Notting Hill housing dismisses the occupiers: ‘These squatters do not represent the residents of the Aylesbury estate.’ But Aysen is keen to state that’s not the case: ‘I am very involved in the occupation.’ She says other residents are supportive too.
Scott said: ‘No one is doing this because of a personal need for housing. This is a political action.’ However it’s clear some are interested in the movement because they’re struggling to survive in London’s unforgiving housing market. When I visit one of the occupation’s daily meetings, I sit next to a ruffled blonde child. His mother is very young but looks worried as she tells the room she’s about to be evicted. She’s come to have a look at the Aylesbury occupation – she hopes she can live here with her son.
What’s happening at the Aylesbury is an echo of what has happened all over London: low income residents are driven out to make way for more expensive flats. The term ‘social cleansing’ ricochets around the meeting room. In response to the occupation, the council have been destroying and boarding up flats on the estate.
It comes at a time when there are 18,000 people on the waiting list for council housing in Southwark. Charity Shelter found that house prices in the borough have risen 59 per cent in the last three years, rents have gone up 14 per cent in the same period and the sharp rise has left 848 families homeless.
But hope for Aylesbury residents stems from recent victories elsewhere. When the New Era Estate in East London was bought by an American property developer, fears of rent increases sparked a high-profile campaign and eventually the estate was sold again, to an affordable housing group.
Southwark council did not respond to request for comment but in the past it has said the estate is ‘beyond repair’ and they could not afford to renovate it. In 2005, they estimated that refurbishment with ‘visible improvements’ would cost £221m. Aysen believes this decision is political. Nearby estate the Heygate was demolished under similar circumstances even though architecture firm Gensler found that renovating the estate would actually cost £17m less than Southwark spent on emptying the flats.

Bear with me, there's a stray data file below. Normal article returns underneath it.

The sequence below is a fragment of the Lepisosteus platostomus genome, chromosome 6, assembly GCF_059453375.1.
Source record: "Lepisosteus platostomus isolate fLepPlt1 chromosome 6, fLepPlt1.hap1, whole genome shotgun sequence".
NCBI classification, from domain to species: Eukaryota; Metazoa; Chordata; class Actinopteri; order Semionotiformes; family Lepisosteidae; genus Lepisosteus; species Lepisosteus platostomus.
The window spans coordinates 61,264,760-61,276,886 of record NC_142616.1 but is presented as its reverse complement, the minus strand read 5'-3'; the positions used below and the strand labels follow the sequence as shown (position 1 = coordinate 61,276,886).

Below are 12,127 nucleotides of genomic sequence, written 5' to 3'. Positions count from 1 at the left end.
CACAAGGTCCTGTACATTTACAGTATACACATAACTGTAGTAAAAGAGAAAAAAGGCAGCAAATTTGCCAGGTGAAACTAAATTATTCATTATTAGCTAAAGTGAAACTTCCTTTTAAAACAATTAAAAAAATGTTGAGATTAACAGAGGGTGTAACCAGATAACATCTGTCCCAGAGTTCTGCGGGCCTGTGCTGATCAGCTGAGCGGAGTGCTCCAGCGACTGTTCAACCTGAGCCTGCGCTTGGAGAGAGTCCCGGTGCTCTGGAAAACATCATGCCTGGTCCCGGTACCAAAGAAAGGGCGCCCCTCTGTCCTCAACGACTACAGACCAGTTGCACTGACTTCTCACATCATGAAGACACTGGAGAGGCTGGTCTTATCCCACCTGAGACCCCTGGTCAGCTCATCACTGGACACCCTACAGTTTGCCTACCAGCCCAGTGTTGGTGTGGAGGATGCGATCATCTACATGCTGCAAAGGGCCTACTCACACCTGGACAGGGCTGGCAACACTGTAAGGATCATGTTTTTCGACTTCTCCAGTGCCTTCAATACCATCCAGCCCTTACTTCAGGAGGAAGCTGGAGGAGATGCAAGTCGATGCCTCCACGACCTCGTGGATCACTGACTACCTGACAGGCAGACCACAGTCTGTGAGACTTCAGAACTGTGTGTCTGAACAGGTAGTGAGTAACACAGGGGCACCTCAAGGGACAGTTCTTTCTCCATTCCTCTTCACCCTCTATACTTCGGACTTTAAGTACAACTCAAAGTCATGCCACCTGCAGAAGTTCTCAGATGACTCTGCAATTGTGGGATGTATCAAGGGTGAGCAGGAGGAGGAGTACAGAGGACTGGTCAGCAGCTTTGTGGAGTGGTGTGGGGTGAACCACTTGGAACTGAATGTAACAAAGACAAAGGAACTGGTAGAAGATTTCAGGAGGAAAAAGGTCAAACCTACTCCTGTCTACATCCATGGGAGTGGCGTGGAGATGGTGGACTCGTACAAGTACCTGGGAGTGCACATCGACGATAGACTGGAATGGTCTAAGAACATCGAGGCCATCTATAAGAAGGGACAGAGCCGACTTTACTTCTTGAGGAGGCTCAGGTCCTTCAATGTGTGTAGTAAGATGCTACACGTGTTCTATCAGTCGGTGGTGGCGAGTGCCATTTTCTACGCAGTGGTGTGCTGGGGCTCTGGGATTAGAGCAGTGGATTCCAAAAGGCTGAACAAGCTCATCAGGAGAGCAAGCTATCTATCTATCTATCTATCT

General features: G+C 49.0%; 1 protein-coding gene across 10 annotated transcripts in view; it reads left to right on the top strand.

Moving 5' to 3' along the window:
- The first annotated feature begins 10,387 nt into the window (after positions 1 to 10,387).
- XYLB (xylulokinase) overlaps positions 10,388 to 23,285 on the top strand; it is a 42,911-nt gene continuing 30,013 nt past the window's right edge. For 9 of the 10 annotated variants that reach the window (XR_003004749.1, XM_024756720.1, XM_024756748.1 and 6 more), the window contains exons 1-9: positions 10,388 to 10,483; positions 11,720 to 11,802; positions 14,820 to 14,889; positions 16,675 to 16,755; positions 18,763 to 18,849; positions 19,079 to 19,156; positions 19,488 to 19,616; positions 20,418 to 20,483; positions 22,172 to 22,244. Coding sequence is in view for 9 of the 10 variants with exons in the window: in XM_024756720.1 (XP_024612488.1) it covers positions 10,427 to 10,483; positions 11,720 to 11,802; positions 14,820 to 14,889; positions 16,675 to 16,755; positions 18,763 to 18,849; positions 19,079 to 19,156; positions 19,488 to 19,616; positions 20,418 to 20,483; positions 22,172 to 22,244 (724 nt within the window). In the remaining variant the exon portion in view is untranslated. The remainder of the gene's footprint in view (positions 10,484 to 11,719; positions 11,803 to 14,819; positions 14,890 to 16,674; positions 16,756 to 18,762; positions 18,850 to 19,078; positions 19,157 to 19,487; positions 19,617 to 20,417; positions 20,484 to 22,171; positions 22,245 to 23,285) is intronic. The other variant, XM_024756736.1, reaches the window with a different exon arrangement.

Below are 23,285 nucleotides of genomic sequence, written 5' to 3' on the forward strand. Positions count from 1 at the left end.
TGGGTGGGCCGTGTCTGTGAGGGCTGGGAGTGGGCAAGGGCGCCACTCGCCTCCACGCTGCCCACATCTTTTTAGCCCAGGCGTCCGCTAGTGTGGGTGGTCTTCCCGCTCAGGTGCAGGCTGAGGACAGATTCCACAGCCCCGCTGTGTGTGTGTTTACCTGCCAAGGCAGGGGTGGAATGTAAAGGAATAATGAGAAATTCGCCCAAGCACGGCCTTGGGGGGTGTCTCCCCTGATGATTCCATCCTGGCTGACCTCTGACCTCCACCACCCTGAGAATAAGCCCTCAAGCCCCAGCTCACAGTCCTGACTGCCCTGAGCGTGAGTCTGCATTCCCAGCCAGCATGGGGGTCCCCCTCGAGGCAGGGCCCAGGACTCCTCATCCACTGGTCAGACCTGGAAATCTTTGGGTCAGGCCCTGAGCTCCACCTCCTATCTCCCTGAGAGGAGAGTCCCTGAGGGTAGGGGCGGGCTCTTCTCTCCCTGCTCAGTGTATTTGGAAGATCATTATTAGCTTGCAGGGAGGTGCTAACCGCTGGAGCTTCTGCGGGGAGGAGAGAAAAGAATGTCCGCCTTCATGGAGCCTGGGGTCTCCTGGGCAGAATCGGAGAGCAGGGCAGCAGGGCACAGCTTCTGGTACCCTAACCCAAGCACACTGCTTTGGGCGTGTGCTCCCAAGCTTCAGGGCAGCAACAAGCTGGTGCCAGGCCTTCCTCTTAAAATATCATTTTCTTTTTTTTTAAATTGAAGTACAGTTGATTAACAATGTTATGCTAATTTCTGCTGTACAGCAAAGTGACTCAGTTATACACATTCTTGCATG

Notting Hill Housing’s vision for the new development is ‘mixed tenure’: home to people with a range of incomes. Think tank Localis published a paper advocating mixed communities, saying they ‘incentivised people into employment instead of leaving them in welfare ghettos’. And Jan Luba QC, who led an investigation into the future of Southwark’s council housing, said many believe this is ‘the only way’ to finance the demand for social housing on redeveloped estates.
But does mixing people up like this work? Many developers don’t seem to think so, and so we’ve seen the phenomenon of ‘poor doors‘ appear in the capital: separate entrances for people with low incomes. Aysen worries this kind of covert discrimination could reappear at the Aylesbury site but she also doesn’t believe mixed tenure can work. ‘Why should I live with people I share nothing with? Here neighbours support each other but we can’t do that with rich yuppies.’